Serving the campus of the University of Alabama since 1894

The Crimson White

Serving the campus of the University of Alabama since 1894

The Crimson White

Serving the campus of the University of Alabama since 1894

The Crimson White

Stern’s music is solid, but limited

So-called “progressive rock” is one of the most redundant genre titles in all of music, since no one else ever refers to “regressive rock,” or to what they view as music beholden of clichés, thus the music is progressing.

However, it is undeniable that the label is made to offset great pop songwriters from great technical musicians who operate on an unparalleled plane of speed and chord progressions.

Marnie Stern is on an even smaller plane of female technical progressive rock guitarists who hold soft singing voices. The long tag is ridiculously inclusive for a reason; Stern’s work stands out among the bearded efforts of bands like The Mars Volta, Mastodon and Hella, all efforts that, despite small differences, play to ridiculous technical prowess.

The blonde, wafer-thin Stern released her eponymous solo record – her third solo record overall – last Tuesday and the most unsurprising part about this particular release seems to be the emphasis on expanding the oddball hooks of her second album “This Is It and I Am It…” to great musical success.

In fact, anyone who heard that particular record might actually be almost bored by her style. The finger-picking, loud chaos that is every Marnie Stern song can get grating. Listen to “For Ash,” the opening track of this release, which is a pinpointed cacophony of drums and strums, and you’ll find out whether or not you want to press on.

Stern’s songwriting is shockingly traditional in a lyrical sense. On “Her Confidence,” she really goes into the mind of her protagonist. Stern sings, “She sees angels and diamonds and colors,” pointing out the insecurities of the woman and only the numerous noisy interludes even give the hint that this is classic Stern.

“Her Confidence” is the shining moment of the record for giving the normally ridiculous (in a good way) Stern a serious examination. She’s playing with herself as a subject and as a 34-year-old woman in New York City. The emphasis on her technical talent will always be there, so the approach of attaching herself to insecurity is more present and maybe alarming on this album.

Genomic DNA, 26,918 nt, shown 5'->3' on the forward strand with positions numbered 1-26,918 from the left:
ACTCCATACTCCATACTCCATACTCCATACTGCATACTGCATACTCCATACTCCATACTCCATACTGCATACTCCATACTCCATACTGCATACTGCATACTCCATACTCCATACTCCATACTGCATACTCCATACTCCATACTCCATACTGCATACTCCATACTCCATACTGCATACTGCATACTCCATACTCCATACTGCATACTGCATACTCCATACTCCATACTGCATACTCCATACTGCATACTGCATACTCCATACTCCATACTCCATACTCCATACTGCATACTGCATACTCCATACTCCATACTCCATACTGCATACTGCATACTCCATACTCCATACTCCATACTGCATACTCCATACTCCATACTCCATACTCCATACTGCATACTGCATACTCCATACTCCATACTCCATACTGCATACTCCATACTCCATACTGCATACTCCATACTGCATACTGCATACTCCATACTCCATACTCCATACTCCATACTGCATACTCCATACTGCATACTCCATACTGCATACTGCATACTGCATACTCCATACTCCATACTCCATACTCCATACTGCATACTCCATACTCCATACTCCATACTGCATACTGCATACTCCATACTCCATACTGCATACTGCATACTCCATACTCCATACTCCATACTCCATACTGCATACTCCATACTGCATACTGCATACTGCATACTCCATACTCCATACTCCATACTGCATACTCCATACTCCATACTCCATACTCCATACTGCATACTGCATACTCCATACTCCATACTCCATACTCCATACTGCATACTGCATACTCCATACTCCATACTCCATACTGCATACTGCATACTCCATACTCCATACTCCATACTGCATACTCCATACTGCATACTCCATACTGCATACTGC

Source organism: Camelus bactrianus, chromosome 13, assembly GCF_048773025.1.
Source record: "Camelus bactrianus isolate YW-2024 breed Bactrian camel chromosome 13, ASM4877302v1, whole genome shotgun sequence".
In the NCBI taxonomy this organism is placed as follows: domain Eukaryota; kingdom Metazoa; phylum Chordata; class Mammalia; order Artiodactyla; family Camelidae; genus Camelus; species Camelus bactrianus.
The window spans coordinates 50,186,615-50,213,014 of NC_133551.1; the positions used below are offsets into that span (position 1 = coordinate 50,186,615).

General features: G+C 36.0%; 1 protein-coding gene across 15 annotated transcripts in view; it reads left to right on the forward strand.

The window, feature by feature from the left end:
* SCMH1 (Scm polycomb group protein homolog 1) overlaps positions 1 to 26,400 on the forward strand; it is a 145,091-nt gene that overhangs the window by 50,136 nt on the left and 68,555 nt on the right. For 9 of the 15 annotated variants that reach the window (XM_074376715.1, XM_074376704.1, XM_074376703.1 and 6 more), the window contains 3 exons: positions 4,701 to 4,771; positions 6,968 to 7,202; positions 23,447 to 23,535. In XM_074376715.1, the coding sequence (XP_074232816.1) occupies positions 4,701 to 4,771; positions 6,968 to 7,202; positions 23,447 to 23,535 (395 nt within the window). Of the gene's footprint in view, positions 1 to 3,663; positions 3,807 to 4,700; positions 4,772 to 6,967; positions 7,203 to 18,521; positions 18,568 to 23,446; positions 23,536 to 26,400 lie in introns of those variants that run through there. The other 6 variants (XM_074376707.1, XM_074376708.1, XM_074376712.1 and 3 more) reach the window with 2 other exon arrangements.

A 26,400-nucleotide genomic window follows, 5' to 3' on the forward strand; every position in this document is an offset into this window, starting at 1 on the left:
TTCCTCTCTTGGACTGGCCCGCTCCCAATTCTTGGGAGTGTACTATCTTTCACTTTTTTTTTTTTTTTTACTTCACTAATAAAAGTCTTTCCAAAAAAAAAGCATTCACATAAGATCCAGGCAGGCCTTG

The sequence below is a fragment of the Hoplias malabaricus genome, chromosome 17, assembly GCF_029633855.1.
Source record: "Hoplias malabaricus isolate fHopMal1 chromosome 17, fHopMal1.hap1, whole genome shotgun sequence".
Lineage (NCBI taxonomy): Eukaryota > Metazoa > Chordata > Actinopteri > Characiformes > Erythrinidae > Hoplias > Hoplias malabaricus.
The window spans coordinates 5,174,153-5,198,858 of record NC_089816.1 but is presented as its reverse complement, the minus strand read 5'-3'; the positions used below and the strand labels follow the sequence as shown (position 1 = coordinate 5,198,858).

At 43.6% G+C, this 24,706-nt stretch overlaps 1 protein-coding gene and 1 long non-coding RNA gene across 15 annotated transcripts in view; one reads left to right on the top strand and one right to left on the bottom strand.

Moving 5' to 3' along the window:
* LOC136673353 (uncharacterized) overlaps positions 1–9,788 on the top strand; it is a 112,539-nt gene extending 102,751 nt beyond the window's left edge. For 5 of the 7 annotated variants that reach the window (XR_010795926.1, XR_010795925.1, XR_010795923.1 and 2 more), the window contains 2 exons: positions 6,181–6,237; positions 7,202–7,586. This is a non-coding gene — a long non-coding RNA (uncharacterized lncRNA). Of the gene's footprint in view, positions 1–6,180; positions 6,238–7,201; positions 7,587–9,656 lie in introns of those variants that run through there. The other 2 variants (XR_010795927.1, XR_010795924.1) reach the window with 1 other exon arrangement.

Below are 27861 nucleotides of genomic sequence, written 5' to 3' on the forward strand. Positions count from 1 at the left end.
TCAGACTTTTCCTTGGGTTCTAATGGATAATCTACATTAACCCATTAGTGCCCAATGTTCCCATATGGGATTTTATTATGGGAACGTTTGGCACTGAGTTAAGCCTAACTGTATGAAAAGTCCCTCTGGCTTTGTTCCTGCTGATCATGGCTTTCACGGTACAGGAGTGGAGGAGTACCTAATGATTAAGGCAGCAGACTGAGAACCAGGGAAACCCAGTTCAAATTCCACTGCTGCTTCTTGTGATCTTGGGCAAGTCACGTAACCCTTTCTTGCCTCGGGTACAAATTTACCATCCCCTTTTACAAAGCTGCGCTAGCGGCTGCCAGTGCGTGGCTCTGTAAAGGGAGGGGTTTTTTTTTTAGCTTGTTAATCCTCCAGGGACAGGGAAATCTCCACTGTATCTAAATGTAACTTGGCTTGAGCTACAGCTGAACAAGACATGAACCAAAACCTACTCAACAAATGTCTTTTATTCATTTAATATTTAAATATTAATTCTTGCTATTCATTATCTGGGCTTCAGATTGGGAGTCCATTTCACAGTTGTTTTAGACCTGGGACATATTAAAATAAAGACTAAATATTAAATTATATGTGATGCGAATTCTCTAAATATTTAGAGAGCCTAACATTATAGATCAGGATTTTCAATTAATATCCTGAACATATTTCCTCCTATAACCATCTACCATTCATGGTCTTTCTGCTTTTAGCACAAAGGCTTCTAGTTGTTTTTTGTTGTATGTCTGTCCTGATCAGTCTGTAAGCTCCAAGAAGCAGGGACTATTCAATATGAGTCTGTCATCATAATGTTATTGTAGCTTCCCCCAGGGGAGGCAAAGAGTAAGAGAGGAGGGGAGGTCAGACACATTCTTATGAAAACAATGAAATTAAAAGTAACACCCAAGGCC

On “Transparency is the New Mystery,” Stern writes in metaphor before saying, “I’m not enough.” She could mean anything in the world as the titular “I,” of course. But Stern’s music is preoccupied with the brilliant trick of covering its vulnerabilities with loud instrumentation everywhere it goes. And this is most definitely on purpose to make the few times we hear Stern’s voice above all else point at some mysterious meaning.

That said, this somehow feels like a lesser effort, although, not much less. Stern’s previous record was a great record that peaked at the right times and never felt like a boring listen, but somehow, this new self-titled record feels a little more tedious. It’s hard to always sound interesting to a listener, since most admirers are going to be those who appreciate technical virtuosity regardless. And if you are one of those types, Stern hits at the right nerves at the right times. Unfortunately, her consumption may just be limited to those people.

Bottom Line: Stern produces a tough release that will only work to a set crowd.

Rating: ***

Artist: Marnie Stern

Album: Marnie Stern

Release: October 5, 2010

Label: Kill Rock Stars

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